The disgraced Bishop of Cloyne, John Magee, will bring at least two dark secrets to his grave with him. He resigned last week after a tribunal found he had blatantly failed to implement church regulations on abuse of children.
The Newry-both Magee was Secretary to three Popes, Paul VI, John Paul I and John Paul II, the only cleric in history to achieve such an incredible honor. In the picture above, he is with John Paul II.
John Cooney, an Irish journalist covering religious affairs, wrote how Magee proudly boasted that Pope Paul VI treated him like a son, and that John Paul II treated him like a brother.
According to Cooney, he was considered the "most handsome man" in the Vatican and had incredible access to the Popes. He lived in a wonderful villa on the Vatican grounds.
It even had a private chapel, and he loved to entertain friends from Ireland and arrange meetings with the Pope for a chosen few.
He was widely expected to return to Ireland in triumph as Archbishop of Armagh, his home diocese, and be the future Primate of All Ireland.
But John Paul 11 banished him to a lonely Cork diocese in 1987, when Magee was at the height of his power. The job of Bishop of Cloyne was intended for someone else, but John Paul insisted that Magee go.
He was never liked by the priests there, who considered him a Vatican outsider who was dumped on them. The Bishop's house was a sad, drafty old building in need of repair, totally unlike his Vatican villa.
The reasons why he was exiled to Cloyne have never been explained.
Rumors ran rampant, including involvement in a cover-up of the death of John Paul I and unspecified personal behavior charges, but nothing ever came to light.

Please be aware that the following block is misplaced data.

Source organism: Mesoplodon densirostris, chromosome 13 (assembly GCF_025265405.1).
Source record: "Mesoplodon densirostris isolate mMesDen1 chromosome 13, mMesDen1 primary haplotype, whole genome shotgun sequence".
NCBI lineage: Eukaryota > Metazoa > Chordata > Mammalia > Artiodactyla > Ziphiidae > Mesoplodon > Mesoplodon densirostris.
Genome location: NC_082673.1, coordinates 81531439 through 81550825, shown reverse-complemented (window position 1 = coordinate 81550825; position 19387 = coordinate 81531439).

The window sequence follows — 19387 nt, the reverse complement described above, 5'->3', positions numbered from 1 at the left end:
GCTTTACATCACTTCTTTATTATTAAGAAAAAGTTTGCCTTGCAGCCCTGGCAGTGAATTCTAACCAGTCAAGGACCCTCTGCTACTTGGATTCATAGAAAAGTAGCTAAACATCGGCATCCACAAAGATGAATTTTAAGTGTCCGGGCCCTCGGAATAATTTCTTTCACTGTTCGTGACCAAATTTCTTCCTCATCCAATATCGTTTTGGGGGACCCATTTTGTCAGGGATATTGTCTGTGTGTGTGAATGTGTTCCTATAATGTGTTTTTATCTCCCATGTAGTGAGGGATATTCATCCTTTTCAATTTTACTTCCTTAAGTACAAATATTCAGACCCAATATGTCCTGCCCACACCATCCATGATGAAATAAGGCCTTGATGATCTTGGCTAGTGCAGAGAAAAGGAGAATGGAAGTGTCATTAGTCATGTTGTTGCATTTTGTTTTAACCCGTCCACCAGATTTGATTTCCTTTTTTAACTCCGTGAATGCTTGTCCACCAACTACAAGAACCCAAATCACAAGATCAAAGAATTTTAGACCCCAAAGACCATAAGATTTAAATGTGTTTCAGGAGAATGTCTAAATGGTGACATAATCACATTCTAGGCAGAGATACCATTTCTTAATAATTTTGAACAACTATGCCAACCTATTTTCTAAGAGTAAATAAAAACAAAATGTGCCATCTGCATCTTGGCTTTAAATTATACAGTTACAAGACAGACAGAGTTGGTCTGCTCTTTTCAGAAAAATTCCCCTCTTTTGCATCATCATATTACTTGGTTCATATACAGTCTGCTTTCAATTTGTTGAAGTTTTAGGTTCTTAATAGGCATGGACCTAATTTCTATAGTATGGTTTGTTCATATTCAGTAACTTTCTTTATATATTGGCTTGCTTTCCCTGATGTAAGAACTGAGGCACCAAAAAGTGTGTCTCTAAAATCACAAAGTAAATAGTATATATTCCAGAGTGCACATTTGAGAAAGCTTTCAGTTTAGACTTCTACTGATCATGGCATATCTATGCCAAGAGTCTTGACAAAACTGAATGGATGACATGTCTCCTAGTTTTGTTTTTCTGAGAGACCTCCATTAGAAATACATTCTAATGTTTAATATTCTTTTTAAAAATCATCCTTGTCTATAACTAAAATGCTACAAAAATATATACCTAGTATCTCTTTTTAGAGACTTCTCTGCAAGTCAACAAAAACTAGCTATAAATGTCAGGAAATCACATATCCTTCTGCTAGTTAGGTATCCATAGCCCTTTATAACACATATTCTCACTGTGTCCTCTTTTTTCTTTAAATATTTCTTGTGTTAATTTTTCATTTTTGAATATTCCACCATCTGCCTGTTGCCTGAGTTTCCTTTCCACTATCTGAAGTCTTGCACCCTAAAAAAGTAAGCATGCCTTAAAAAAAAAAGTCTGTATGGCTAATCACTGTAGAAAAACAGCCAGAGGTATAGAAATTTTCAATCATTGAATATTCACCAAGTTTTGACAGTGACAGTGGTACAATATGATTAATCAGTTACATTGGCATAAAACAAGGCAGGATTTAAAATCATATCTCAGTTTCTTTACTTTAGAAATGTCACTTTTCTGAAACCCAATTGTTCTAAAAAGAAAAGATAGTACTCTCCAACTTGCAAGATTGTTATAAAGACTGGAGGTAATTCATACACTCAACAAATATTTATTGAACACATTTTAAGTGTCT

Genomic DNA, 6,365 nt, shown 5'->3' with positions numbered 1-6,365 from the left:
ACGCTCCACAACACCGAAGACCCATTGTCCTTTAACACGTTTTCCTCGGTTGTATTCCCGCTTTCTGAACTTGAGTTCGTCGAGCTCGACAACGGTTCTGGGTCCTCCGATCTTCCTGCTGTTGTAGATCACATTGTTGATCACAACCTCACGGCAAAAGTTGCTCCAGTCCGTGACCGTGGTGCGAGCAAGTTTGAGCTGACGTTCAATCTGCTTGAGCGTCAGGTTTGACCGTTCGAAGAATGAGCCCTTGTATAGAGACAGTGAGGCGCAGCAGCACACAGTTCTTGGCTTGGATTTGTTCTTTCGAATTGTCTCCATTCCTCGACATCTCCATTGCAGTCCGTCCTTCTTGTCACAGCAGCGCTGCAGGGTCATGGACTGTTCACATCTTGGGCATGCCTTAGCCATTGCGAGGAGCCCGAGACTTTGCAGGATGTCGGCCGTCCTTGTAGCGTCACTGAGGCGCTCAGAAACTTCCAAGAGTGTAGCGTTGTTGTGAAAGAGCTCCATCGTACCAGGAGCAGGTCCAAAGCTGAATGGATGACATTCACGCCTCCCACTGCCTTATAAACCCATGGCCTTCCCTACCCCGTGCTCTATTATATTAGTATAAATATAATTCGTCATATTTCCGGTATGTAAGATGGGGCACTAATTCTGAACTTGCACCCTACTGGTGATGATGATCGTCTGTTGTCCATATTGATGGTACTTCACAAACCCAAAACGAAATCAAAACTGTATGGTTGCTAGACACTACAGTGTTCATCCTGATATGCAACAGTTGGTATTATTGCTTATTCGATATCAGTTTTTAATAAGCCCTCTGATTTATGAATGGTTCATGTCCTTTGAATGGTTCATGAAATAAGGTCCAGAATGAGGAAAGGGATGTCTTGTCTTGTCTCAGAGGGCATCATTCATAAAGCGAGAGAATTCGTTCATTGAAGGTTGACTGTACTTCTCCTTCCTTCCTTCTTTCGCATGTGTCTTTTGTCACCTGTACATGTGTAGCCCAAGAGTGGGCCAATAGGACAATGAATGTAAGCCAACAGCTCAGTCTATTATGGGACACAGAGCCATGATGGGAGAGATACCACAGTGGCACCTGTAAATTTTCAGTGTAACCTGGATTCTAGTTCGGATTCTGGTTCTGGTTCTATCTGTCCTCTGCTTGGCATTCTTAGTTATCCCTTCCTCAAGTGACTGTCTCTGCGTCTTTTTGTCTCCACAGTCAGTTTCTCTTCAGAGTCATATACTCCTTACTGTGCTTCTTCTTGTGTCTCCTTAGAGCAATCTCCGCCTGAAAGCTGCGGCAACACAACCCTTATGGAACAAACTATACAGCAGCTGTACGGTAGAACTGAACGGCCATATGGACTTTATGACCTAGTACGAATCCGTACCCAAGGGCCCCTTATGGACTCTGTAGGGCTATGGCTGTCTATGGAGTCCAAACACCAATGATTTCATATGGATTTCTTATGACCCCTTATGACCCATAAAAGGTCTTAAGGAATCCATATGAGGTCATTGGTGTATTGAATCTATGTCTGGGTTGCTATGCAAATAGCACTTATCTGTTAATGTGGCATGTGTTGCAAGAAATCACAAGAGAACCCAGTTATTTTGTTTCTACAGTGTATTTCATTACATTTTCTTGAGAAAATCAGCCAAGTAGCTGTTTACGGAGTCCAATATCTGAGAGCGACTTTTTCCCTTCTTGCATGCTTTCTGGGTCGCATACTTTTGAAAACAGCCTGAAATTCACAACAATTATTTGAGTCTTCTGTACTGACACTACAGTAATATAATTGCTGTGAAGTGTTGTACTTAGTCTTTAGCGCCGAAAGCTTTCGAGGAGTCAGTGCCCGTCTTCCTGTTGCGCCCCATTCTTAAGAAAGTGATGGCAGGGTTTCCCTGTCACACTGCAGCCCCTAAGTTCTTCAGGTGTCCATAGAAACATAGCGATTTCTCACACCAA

What is known is that in 1978, on the death of John Paul I after only 33 days as Pope, Magee covered up the fact that a nun found him, and a statement was issued that he was the person who discovered the body.
Why this was so has never been explained.
Nor was the fact that he was briefly brought back to Rome immediately when Pope John Paul II died for unspecified duties.
By all accounts, he went into a deep funk when posted to Cloyne, a minor diocese in Ireland far from his beloved Armagh.
His lack of oversight of the child abuse problems in his parish were seen as a sign of his total disinterest in his new duties.
Now he is gone, and the mystery of how he ever ended up in Cloyne, or why he tried to mask the truth of who found the body of John Paul I, may never be known.
In "Angels and Demons," Dan Brown's prequel to "The Da Vinci Code," an ambitious Irish priest close to the Pope almost becomes Pope himself by plotting and eliminating enemies during a papal conclave. The book's Rev. Patrick McKenna may well have been loosely based on Magee.
Whatever lofty ambitions Magee had, they have long since ended, and he resigned in disgrace.
It was surely not the script he had written for himself.
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